Be careful to not repeat the same exercise routine each day. If you do an intense ab workout one day, try switching it up to general cardio the next. You can also squeeze in a day of light walking to break up the intensity.

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If you’re a morning person, check out these morning exercises that will start your day off right.

2. Duration Doesn’t Substitute for Intensity

Once you get into the habit of regular exercise, where do you go if you still aren’t reaching your goals? Most people will solve the problem by exercising for longer periods of time, turning forty-minute workouts into two hour stretches. Not only does this drain your time, but it doesn’t work particularly well.

One study shows that “exercising for a whole hour instead of a half does not provide any additional loss in either body weight or fat”[1].

This is great news for both your schedule and your levels of motivation. You’ll likely find it much easier to exercise for 30 minutes a day instead of an hour. In those 30 minutes, do your best to up the intensity to your appropriate edge to get the most out of the time.

3. Acknowledge Your Limits

Many people get frustrated when they plateau in their weight loss or muscle gaining goals as they’re learning how to get in shape. Everyone has an equilibrium and genetic set point where their body wants to remain. This doesn’t mean that you can’t achieve your fitness goals, but don’t be too hard on yourself if you are struggling to lose weight or put on muscle.

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Acknowledging a set point doesn’t mean giving up, but it does mean realizing the obstacles you face.

Expect to hit a plateau in your own fitness results[2]. When you expect a plateau, you can manage around it so you can continue your progress at a more realistic rate. When expectations meet reality, you can avoid dietary crashes.

4. Eat Healthy, Not Just Food That Looks Healthy

Know what you eat. Don’t fuss over minutia like whether you’re getting enough Omega 3’s or tryptophan, but be aware of the big things. Look at the foods you eat regularly and figure out whether they are healthy or not. Don’t get fooled by the deceptively healthy snacks just pretending to be good for you.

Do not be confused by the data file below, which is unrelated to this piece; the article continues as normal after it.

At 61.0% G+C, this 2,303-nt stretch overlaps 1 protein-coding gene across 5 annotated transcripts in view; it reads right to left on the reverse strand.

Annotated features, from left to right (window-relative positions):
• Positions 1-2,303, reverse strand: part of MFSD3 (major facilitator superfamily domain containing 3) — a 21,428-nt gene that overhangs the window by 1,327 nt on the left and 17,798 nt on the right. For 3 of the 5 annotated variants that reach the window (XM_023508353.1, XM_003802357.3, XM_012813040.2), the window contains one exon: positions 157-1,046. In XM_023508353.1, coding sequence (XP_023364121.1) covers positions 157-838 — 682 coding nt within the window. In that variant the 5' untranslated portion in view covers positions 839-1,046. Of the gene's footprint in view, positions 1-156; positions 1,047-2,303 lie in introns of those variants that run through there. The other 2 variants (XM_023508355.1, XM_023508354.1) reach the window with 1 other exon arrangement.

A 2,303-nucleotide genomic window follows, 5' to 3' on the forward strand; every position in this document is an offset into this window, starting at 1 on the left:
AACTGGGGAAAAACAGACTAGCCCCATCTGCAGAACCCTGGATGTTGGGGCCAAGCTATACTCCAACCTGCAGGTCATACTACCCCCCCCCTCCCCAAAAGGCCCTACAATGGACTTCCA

The basic nutritional advice includes:

  • Eat unprocessed foods
  • Eat more veggies
  • Use meat as a side dish, not a main course
  • Eat whole grains, not refined grains[3]

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Eat whole grains when you want to learn how to get in shape.

    5. Watch Out for Travel

    Don’t let a four-day holiday interfere with your attempts when you’re learning how to get in shape. I don’t mean that you need to follow your diet and exercise plan without any excursion, but when you are in the first few weeks, still forming habits, be careful that a week long break doesn’t terminate your progress.

    This is also true of schedule changes that leave you suddenly busy or make it difficult to exercise. Have a backup plan so you can be consistent, at least for the first month when you are forming habits.

    If travel is on your schedule and can’t be avoided, make an exercise plan before you go[4], and make sure to pack exercise clothes and an exercise mat as motivation to keep you on track.

    6. Start Slow

    Ever start an exercise plan by running ten miles and then puking your guts out? Maybe you aren’t that extreme, but burnout is common early on when learning how to get in shape. You have a lifetime to be healthy, so don’t try to go from couch potato to athletic superstar in a week.

    If you are starting a running regime, for example, run less than you can to start. Starting strength training? Work with less weight than you could theoretically lift. Increasing intensity and pushing yourself can come later when your body becomes comfortable with regular exercise.

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    7. Be Careful When Choosing a Workout Partner

    Should you have a workout partner? That depends. Workout partners can help you stay motivated and make exercising more fun. But they can also stop you from reaching your goals.

    My suggestion would be to have a workout partner, but when you start to plateau (either in physical ability, weight loss/gain, or overall health) and you haven’t reached your goals, consider mixing things up a bit.

    If you plateau, you may need to make changes to continue improving. In this case it’s important to talk to your workout partner about the changes you want to make, and if they don’t seem motivated to continue, offer a thirty day break where you both try different activities.

    I notice that guys working out together tend to match strength after a brief adjustment phase. Even if both are trying to improve, something seems to stall improvement once they reach a certain point. I found that I was able to lift as much as 30-50% more after taking a short break from my regular workout partner.

    Final Thoughts

    Learning how to get in shape in as little as two weeks sounds daunting, but if you’re motivated and have the time and energy to devote to it, it’s certainly possible.

    Find an exercise routine that works for you, eat healthy, drink lots of water, and watch as the transformation begins.

    More Tips on Getting in Shape

    Featured photo credit: Alexander Redl via unsplash.com

    Reference